Wang L.,Central South University | Guo J.-F.,Central South University | Nie L.-L.,Central South University | Luo L.,Central South University | And 8 more authors.
Journal of Clinical Neuroscience | Year: 2011

The ubiquitin carboxy-terminal hydrolase L1 gene (UCH-L1) has been implicated in the etiology of Parkinson's disease (PD). In several previous studies, an S18Y (C54A) polymorphism in exon 3 of the UCH-L1 gene has been found to be protective against PD. We performed polymerase chain reaction-restriction fragment length polymorphism analysis for DNA samples from 408 Chinese patients with PD and 398 Chinese healthy controls. For the S18Y variant, there was no significant difference either in the individual allele or genotype frequencies between cases and control subjects. Possession of the S18Y variant did not alter the risk of developing PD (odds ratio: 0.827; 95% confidence interval = 0.596-1.147). There was no statistically significant difference in terms of age or sex distribution between the patients and controls (p > 0.05). Overall, considering our present results together with those of our previous studies, we now have access to data from more than 1000 patients from different regions of China, supporting the conclusion that the S18Y polymorphism may not have a protective effect against PD in the Chinese population. © 2010 Elsevier Ltd. All rights reserved.


Guan W.-J.,Central South University | Liu X.-J.,Central South University | Tang B.-S.,Central South University | Tang B.-S.,State Key Laboratory of Medical Genetics of China | And 9 more authors.
Neurology India | Year: 2013

Background: Gluten sensitivity (GS) is a spectrum of disorders with diverse manifestations. Recent evidence suggests that ataxia may be the only manifestation of GS and that it may be one of the causes of sporadic ataxia. Aim: To investigate the prevalence of gluten ataxia among patients with ataxia in China. Materials and Methods: Serum levels of anti-gliadin, anti-transglutaminase 2 (TG2), and anti-transglutaminase 6 (TG6) antibodies measured in 125 patients with ataxia (100 patients with sporadic ataxia and 25 patients with hereditary ataxia) and 51 healthy controls by enzyme-linked immunosorbent assay (ELISA). Results: The serum concentrations of anti-gliadin, anti-TG2 IgG, IgA, and TG6-IgG antibodies were elevated in ataxia patients, but the increase was not statistically significant. However, TG6-IgA serum levels were significantly higher in sporadic ataxia as compared to those in healthy controls (P < 0.05). Conclusions: These results provide evidence that sporadic ataxia in a subgroup of patients may be due to gluten ataxia in mainland China. Measurement of serum anti-TG6 antibodies along with anti-TG2 and anti-gliadin antibodies may be useful for diagnosing gluten ataxia.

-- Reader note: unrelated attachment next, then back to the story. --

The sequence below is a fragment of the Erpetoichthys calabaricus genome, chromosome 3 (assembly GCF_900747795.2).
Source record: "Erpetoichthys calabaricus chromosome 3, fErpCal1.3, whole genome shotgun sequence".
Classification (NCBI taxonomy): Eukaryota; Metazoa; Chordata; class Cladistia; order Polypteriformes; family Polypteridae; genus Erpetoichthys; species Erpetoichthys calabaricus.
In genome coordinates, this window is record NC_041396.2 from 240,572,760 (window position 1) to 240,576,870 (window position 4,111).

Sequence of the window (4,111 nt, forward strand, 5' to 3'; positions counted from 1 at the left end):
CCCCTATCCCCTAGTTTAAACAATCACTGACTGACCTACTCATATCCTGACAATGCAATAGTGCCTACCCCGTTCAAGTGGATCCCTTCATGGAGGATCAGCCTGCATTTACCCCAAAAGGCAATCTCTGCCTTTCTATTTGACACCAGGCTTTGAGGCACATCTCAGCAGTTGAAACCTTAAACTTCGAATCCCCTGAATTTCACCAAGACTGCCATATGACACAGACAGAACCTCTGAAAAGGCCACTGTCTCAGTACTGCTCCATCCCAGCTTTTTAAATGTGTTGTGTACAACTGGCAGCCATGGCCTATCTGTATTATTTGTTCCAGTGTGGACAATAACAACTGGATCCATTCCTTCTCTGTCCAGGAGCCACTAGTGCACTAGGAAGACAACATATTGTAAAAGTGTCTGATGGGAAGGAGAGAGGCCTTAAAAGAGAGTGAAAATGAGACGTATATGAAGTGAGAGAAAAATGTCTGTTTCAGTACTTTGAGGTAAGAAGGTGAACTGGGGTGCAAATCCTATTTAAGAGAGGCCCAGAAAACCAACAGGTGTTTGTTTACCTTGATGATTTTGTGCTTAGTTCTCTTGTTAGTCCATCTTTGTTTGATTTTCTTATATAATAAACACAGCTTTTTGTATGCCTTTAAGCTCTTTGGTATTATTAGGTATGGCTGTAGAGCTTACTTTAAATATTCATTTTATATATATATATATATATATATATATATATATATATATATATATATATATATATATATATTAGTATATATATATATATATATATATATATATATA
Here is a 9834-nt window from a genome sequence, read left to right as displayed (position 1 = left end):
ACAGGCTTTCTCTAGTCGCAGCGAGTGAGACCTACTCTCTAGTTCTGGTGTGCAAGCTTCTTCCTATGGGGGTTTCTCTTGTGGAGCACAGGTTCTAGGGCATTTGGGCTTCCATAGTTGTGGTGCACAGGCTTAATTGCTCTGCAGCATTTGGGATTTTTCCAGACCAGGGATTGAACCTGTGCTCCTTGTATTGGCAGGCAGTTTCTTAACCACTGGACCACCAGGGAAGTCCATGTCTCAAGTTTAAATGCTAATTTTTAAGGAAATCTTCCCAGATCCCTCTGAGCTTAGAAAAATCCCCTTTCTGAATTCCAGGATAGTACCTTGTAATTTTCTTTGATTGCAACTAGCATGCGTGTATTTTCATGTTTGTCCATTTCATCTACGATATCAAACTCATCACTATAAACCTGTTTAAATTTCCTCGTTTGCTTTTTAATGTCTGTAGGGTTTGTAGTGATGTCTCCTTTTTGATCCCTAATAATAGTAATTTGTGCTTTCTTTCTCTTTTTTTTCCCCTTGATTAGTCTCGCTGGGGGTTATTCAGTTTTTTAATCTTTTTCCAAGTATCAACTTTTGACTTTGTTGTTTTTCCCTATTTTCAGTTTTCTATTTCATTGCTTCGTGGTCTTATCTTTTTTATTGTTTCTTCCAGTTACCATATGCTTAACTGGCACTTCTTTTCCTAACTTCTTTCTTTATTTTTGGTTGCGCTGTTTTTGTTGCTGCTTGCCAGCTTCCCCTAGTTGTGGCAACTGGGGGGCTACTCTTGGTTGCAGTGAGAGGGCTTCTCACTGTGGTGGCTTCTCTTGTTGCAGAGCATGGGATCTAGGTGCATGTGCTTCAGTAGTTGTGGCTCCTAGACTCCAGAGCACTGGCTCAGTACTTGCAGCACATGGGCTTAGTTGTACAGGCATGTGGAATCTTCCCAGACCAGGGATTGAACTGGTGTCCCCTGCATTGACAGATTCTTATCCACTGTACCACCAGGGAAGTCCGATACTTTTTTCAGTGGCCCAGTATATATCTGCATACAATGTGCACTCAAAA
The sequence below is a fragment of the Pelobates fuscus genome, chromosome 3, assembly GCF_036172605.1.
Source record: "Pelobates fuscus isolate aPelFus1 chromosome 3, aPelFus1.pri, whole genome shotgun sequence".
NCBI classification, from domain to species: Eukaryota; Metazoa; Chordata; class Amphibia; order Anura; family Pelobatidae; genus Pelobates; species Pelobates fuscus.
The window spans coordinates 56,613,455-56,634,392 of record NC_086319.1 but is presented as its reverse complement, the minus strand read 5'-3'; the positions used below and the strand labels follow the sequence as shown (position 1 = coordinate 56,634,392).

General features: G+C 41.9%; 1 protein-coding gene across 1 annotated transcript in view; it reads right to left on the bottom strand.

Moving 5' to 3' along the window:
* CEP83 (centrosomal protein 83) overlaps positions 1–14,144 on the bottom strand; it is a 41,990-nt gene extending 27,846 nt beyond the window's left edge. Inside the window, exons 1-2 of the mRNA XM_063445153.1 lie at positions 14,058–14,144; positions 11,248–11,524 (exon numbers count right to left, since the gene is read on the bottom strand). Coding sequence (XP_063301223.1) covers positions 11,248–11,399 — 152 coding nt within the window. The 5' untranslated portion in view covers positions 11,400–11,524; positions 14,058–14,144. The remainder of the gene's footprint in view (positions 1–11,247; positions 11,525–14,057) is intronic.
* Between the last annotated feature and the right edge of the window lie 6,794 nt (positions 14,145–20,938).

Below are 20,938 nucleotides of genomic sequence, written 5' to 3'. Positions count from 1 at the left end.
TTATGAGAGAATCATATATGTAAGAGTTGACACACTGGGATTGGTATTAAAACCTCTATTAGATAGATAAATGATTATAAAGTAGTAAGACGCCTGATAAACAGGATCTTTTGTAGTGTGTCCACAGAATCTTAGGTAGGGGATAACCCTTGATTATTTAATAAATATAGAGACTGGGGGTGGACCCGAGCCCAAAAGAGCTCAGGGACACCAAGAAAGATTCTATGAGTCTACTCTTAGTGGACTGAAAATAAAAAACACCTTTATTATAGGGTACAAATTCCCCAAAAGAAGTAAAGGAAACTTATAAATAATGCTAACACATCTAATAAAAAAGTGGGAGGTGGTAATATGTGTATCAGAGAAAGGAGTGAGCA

Guan W.-J.,Central South University | Xia K.-D.,State Key Laboratory of Medical Genetics of China | Ma Y.-T.,State Key Laboratory of Medical Genetics of China | Liu Y.-T.,Central South University | And 8 more authors.
Biochemical and Biophysical Research Communications | Year: 2013